My name is Sushma Zoellner, I’m the Co-Founder at Kultivation, a growth acceleration practice that helps companies and people grow their businesses and careers.

In this article, I’ll talk about the framework around career management my co-founder and I captured through our combined experience.

Here are the steps of that framework:

Let’s get started 👇

How to leverage this framework

Career management framework

This pyramid encompasses all the concepts I'll be covering in this article. It's grounded in Maslow's hierarchy of needs because the elements at the foundation of the pyramid are necessary for the rest of the areas of the pyramid to fall into place.

You should use this pyramid as a guide. Think about where you are right now and where you might want to go. This also connects your personal and professional life, which is sometimes hard to figure out what the intersection looks like.

You should take control, manage your career like a product and think about what requirements you have or what gaps you might have.

Career capital

Career capital

The foundation of the pyramid is focused on career capital. This foundation is what's gonna be supporting the rest of your career.

Carer capital, simply put, is focusing on your craft. Think about your product management craft, how you could be doing it better than anyone else and pick a company that allows you the maximum opportunity to build career capital.

In a more simplified way, think about it as learning how you can be in an environment that allows you to learn as much as possible and continue to build upon that capital.

Learning is a key part of career capital

Learning is twofold: educating yourself and putting it into practice. Educating yourself could be in the form of reading books, blogs, listening to talks, going to conferences, but the true learning is going to happen when you practice. Practice is what is going to make you better.

Practicing within the work environment gives you a great feedback mechanism where you can refine what you've learned and make it better. Practicing also generates a lot of great stories and examples you can share, either as part of an interview process, put it on your resume, or share it with other people also struggling through their careers.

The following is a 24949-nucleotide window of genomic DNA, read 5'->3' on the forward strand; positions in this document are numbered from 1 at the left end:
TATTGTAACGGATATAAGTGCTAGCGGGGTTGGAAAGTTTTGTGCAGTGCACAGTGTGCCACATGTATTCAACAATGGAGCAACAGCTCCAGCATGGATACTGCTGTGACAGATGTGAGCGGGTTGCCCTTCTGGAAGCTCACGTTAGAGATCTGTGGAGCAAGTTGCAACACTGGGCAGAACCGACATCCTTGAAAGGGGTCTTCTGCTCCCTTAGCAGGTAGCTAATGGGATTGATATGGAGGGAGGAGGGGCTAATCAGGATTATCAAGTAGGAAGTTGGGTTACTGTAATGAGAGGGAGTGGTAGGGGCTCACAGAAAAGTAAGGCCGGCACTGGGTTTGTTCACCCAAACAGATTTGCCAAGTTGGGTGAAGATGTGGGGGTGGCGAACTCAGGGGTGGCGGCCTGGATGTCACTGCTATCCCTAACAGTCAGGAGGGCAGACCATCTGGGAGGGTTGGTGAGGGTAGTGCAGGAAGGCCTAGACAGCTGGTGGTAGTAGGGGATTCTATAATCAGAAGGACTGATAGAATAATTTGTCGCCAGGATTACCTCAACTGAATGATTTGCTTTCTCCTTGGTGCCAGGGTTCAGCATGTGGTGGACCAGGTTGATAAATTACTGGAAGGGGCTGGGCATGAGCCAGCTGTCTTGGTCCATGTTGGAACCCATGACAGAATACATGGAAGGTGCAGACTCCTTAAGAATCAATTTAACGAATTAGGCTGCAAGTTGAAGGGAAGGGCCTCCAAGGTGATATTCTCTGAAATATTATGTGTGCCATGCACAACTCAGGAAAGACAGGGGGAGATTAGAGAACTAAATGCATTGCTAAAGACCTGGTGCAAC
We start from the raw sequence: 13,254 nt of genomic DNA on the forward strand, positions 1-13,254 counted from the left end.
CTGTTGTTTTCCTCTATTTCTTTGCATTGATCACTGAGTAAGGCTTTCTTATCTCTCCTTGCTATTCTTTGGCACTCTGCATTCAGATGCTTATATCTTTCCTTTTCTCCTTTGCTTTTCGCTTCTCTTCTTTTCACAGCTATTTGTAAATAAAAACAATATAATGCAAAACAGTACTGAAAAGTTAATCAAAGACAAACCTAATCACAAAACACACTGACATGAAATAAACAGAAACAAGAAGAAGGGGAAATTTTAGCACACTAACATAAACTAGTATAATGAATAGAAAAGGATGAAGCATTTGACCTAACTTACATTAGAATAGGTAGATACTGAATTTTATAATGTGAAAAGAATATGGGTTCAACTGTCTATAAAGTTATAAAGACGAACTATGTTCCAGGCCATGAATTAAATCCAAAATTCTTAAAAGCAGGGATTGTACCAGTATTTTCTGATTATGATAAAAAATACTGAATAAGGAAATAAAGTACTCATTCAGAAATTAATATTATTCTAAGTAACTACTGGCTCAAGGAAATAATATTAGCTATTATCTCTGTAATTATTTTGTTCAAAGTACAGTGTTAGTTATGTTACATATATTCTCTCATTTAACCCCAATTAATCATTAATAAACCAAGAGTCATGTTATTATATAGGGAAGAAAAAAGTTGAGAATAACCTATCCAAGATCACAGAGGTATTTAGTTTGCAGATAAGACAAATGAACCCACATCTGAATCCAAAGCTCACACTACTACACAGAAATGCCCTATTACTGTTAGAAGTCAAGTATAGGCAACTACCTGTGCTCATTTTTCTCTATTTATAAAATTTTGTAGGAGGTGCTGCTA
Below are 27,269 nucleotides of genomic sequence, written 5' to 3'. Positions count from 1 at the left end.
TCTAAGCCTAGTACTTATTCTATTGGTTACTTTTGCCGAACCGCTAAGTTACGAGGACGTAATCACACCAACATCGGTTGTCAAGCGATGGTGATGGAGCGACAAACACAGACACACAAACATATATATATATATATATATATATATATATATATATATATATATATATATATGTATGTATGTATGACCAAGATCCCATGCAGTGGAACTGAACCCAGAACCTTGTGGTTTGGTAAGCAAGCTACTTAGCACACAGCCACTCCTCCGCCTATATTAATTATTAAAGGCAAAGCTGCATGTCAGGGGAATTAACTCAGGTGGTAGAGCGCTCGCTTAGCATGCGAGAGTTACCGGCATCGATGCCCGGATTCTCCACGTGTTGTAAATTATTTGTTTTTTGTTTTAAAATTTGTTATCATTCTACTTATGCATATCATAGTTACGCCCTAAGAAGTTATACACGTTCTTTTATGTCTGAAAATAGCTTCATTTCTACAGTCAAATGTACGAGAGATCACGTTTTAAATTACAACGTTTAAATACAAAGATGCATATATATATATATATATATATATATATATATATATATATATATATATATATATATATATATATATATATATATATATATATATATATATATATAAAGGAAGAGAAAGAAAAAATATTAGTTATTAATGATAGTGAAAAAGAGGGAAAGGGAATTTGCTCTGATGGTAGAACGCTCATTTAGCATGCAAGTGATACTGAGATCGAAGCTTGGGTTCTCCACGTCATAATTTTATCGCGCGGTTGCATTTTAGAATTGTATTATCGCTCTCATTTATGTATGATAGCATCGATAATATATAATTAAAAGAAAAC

It's important to find companies that can empower their people to try and obtain better outcomes, not only for the company but for yourself as well. If you're not in an environment where you can try and learn, then that may not be the right place for you to invest in career capital.

As a product manager, you might be new, have been doing product management for a while, or be at that next step in your career where you're trying to get to leadership, but these are areas to focus on for career capital:

  • Prioritization mechanisms
  • How to build roadmaps
  • Making data-driven decisions
  • Setting goals
  • Creating a culture of collaboration.
  • People management (if you're in the leadership realm)

Book recommendations

Book recommendations

These books are well known in the product management community. ‘Jobs to be done’ gives a good foundation around a framework and how to align teams across the organization around a common goal and deliver on what the customer need is.

Marty Cagan has been in the product management community for more than 20 years and has a lot of great books. I would recommend ‘Inspired’ for somebody who's trying to understand what the role of product is and ‘Empowered’ is more for people who are looking at the leadership level as it focuses on the tried and true experience of many different product leaders.